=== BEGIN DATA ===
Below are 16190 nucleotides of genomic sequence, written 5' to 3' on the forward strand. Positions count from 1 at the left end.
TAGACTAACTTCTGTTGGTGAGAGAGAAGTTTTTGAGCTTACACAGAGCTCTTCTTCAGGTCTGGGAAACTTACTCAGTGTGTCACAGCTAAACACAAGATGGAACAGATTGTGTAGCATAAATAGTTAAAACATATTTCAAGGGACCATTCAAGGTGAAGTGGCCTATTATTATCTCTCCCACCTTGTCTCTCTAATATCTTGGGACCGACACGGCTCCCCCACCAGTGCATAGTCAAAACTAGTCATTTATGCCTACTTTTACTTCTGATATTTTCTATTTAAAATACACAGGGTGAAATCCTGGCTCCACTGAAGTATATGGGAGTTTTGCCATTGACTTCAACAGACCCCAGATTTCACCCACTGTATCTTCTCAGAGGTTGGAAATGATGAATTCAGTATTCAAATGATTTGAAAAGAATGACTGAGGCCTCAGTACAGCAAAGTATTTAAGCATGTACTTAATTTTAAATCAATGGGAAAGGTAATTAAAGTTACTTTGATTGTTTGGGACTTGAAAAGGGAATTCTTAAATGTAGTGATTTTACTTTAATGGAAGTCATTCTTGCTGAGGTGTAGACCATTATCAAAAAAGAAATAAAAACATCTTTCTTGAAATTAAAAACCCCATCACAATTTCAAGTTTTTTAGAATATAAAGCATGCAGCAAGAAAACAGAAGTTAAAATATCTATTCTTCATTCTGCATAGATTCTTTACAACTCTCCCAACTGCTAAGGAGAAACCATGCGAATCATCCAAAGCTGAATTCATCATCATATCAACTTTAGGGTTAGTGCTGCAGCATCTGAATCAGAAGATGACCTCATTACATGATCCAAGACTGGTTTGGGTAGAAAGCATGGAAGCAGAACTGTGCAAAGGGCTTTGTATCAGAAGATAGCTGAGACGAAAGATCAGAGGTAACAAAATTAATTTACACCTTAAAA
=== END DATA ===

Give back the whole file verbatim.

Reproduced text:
Below are 16190 nucleotides of genomic sequence, written 5' to 3' on the forward strand. Positions count from 1 at the left end.
TAGACTAACTTCTGTTGGTGAGAGAGAAGTTTTTGAGCTTACACAGAGCTCTTCTTCAGGTCTGGGAAACTTACTCAGTGTGTCACAGCTAAACACAAGATGGAACAGATTGTGTAGCATAAATAGTTAAAACATATTTCAAGGGACCATTCAAGGTGAAGTGGCCTATTATTATCTCTCCCACCTTGTCTCTCTAATATCTTGGGACCGACACGGCTCCCCCACCAGTGCATAGTCAAAACTAGTCATTTATGCCTACTTTTACTTCTGATATTTTCTATTTAAAATACACAGGGTGAAATCCTGGCTCCACTGAAGTATATGGGAGTTTTGCCATTGACTTCAACAGACCCCAGATTTCACCCACTGTATCTTCTCAGAGGTTGGAAATGATGAATTCAGTATTCAAATGATTTGAAAAGAATGACTGAGGCCTCAGTACAGCAAAGTATTTAAGCATGTACTTAATTTTAAATCAATGGGAAAGGTAATTAAAGTTACTTTGATTGTTTGGGACTTGAAAAGGGAATTCTTAAATGTAGTGATTTTACTTTAATGGAAGTCATTCTTGCTGAGGTGTAGACCATTATCAAAAAAGAAATAAAAACATCTTTCTTGAAATTAAAAACCCCATCACAATTTCAAGTTTTTTAGAATATAAAGCATGCAGCAAGAAAACAGAAGTTAAAATATCTATTCTTCATTCTGCATAGATTCTTTACAACTCTCCCAACTGCTAAGGAGAAACCATGCGAATCATCCAAAGCTGAATTCATCATCATATCAACTTTAGGGTTAGTGCTGCAGCATCTGAATCAGAAGATGACCTCATTACATGATCCAAGACTGGTTTGGGTAGAAAGCATGGAAGCAGAACTGTGCAAAGGGCTTTGTATCAGAAGATAGCTGAGACGAAAGATCAGAGGTAACAAAATTAATTTACACCTTAAAA